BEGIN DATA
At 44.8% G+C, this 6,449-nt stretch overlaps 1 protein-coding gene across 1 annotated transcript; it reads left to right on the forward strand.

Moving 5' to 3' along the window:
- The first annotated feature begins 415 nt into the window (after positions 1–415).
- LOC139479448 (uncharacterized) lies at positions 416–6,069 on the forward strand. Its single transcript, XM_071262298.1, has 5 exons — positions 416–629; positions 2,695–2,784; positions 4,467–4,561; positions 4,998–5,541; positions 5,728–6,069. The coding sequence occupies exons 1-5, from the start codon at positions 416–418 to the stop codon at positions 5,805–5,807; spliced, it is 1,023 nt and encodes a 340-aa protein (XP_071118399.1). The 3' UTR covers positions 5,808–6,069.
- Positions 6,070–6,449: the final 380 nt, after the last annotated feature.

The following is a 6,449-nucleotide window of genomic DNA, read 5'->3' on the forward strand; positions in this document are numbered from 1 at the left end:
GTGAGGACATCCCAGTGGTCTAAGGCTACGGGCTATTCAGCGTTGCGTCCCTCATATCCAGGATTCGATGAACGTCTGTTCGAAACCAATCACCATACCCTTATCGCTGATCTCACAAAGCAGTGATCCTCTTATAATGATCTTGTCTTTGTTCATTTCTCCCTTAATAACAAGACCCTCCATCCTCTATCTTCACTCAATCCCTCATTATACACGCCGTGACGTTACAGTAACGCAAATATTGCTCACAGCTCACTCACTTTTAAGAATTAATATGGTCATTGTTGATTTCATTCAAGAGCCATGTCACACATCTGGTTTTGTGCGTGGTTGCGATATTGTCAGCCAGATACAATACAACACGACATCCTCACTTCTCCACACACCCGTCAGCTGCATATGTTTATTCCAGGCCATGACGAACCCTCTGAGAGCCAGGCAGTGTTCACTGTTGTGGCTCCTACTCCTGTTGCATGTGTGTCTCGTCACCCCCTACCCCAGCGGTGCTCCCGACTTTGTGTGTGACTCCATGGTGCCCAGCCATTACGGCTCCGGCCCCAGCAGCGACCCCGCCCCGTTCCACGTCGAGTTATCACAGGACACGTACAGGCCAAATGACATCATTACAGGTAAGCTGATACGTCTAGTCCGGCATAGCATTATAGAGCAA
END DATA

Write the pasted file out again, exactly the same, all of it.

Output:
At 44.8% G+C, this 6,449-nt stretch overlaps 1 protein-coding gene across 1 annotated transcript; it reads left to right on the forward strand.

Moving 5' to 3' along the window:
- The first annotated feature begins 415 nt into the window (after positions 1–415).
- LOC139479448 (uncharacterized) lies at positions 416–6,069 on the forward strand. Its single transcript, XM_071262298.1, has 5 exons — positions 416–629; positions 2,695–2,784; positions 4,467–4,561; positions 4,998–5,541; positions 5,728–6,069. The coding sequence occupies exons 1-5, from the start codon at positions 416–418 to the stop codon at positions 5,805–5,807; spliced, it is 1,023 nt and encodes a 340-aa protein (XP_071118399.1). The 3' UTR covers positions 5,808–6,069.
- Positions 6,070–6,449: the final 380 nt, after the last annotated feature.

The following is a 6,449-nucleotide window of genomic DNA, read 5'->3' on the forward strand; positions in this document are numbered from 1 at the left end:
GTGAGGACATCCCAGTGGTCTAAGGCTACGGGCTATTCAGCGTTGCGTCCCTCATATCCAGGATTCGATGAACGTCTGTTCGAAACCAATCACCATACCCTTATCGCTGATCTCACAAAGCAGTGATCCTCTTATAATGATCTTGTCTTTGTTCATTTCTCCCTTAATAACAAGACCCTCCATCCTCTATCTTCACTCAATCCCTCATTATACACGCCGTGACGTTACAGTAACGCAAATATTGCTCACAGCTCACTCACTTTTAAGAATTAATATGGTCATTGTTGATTTCATTCAAGAGCCATGTCACACATCTGGTTTTGTGCGTGGTTGCGATATTGTCAGCCAGATACAATACAACACGACATCCTCACTTCTCCACACACCCGTCAGCTGCATATGTTTATTCCAGGCCATGACGAACCCTCTGAGAGCCAGGCAGTGTTCACTGTTGTGGCTCCTACTCCTGTTGCATGTGTGTCTCGTCACCCCCTACCCCAGCGGTGCTCCCGACTTTGTGTGTGACTCCATGGTGCCCAGCCATTACGGCTCCGGCCCCAGCAGCGACCCCGCCCCGTTCCACGTCGAGTTATCACAGGACACGTACAGGCCAAATGACATCATTACAGGTAAGCTGATACGTCTAGTCCGGCATAGCATTATAGAGCAA